LONDON EVENING STANDARD
Friday 14 October 2016
Celebrity photographs saved from demolition site go on show a the National Portrait Gallery
The photographs would have been lost forever had they not been rescued 48 hours before the building was bulldozed
A hoard of forgotten photographs have found a new home in the National Portrait Gallery after they were rescued from a warehouse due for demolition.
The pictures, taken in the Nineties by The Douglas Brothers, feature stars such as Daniel Day-Lewis, Damon Albarn and Tilda Swinton. The brothers, who became famous for using old-fashioned techniques to create sepia prints, put them into storage in 1995 when they quit the UK — and photography — to move to Hollywood and make films.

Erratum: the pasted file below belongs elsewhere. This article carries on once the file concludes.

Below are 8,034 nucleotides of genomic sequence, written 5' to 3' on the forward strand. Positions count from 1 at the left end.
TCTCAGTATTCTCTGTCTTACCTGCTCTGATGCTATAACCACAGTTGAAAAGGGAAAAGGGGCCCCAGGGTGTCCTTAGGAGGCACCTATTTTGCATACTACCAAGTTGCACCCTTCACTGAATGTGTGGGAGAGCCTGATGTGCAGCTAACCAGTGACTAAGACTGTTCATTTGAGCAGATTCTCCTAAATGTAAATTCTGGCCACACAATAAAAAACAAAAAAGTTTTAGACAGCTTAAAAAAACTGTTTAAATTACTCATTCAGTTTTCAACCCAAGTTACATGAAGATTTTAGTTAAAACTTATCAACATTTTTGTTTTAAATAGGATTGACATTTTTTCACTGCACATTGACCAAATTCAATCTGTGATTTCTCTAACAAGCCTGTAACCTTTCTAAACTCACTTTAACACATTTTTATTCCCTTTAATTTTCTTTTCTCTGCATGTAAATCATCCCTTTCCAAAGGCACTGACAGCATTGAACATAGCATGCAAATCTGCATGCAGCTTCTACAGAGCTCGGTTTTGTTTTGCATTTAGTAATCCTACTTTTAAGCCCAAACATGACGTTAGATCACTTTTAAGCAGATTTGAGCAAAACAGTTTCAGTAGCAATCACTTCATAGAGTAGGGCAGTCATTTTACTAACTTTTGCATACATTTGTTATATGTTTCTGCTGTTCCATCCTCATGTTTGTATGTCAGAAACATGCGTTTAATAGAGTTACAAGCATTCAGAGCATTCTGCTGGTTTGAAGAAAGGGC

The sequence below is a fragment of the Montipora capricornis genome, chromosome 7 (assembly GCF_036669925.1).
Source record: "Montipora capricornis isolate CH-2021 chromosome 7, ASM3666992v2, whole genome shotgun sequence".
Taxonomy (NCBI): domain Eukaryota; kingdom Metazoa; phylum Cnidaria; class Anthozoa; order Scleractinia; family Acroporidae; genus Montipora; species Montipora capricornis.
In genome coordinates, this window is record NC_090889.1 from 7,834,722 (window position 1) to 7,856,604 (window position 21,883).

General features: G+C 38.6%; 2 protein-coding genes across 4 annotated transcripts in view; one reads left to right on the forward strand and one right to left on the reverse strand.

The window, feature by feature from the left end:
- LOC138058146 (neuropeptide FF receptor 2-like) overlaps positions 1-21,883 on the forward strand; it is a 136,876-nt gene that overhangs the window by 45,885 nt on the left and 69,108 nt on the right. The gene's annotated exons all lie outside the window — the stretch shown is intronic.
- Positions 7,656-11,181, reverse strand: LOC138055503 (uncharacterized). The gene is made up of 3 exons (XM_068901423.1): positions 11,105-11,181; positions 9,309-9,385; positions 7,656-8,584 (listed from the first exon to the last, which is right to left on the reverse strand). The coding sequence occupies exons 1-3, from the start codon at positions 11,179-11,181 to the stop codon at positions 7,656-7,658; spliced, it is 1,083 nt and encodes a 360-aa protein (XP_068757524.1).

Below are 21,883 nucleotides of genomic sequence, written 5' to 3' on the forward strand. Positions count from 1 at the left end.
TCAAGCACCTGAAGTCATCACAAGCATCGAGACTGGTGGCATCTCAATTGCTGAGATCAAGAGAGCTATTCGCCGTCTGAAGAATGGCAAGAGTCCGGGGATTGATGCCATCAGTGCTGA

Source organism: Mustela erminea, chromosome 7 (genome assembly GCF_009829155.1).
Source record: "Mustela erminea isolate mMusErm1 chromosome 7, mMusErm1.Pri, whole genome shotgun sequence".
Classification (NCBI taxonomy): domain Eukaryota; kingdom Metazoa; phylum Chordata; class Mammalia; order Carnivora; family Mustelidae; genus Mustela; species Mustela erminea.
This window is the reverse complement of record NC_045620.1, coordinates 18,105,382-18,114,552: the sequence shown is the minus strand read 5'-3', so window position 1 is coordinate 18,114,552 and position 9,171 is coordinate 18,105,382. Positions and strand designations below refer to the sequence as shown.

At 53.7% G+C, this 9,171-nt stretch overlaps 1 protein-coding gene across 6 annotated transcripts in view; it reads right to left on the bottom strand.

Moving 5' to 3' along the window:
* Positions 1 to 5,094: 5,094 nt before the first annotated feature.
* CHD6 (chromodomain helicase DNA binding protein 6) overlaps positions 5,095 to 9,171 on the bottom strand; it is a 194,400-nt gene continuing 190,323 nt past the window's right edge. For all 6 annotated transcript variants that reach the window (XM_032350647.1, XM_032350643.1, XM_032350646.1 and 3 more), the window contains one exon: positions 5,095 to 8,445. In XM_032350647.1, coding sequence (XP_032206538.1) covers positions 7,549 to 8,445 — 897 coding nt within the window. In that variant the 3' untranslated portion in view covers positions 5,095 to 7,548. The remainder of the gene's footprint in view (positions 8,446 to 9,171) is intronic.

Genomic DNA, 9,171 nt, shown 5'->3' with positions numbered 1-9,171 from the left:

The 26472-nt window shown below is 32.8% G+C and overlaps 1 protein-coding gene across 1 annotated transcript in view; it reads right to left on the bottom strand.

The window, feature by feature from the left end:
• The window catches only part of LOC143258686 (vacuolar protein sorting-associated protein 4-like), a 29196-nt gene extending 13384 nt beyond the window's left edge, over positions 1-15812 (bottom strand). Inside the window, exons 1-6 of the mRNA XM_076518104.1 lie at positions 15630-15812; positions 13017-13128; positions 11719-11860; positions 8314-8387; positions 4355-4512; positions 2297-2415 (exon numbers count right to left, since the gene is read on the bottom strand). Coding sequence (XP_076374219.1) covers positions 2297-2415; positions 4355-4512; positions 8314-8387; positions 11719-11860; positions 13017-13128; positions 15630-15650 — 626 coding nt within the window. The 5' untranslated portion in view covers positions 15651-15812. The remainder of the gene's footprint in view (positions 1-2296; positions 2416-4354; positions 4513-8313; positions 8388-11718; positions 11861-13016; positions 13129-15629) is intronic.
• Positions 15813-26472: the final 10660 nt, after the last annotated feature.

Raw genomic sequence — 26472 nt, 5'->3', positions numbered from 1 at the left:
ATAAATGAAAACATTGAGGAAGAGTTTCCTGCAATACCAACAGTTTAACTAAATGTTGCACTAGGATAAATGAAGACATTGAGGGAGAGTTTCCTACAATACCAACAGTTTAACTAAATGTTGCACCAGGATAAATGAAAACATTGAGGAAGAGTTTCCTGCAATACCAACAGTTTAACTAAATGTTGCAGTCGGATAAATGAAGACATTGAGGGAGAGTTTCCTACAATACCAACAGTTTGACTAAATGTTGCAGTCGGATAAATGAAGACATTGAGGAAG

Andrew Douglas said it took the storage company over a year to track him and and his brother Stuart down and warn them about what was happening, so they could send their manager Tim Fennell to rescue the pictures. Stuart said: “The building was about to be demolished. Ten years of work came very close to ending up as landfill.”
Mr Fennell said: “I received a phone call asking me to drop everything and clear a lock-up. I had 48 hours before the building was bulldozed. I retrieved 30 crates of negatives and prints that hadn’t seen the light of day for nearly two decades. It was a remarkable body of work, just sitting there, forgotten.”
Fourteen of the best pictures have been accepted into the National Portrait Gallery’s permanent collection and will go on show next August.
The gallery’s head of photographs Dr Phillip Prodger said the brothers produced some of the “most distinctive portraits of the Nineties”, adding the “pictures are still as exciting as the day they were made”.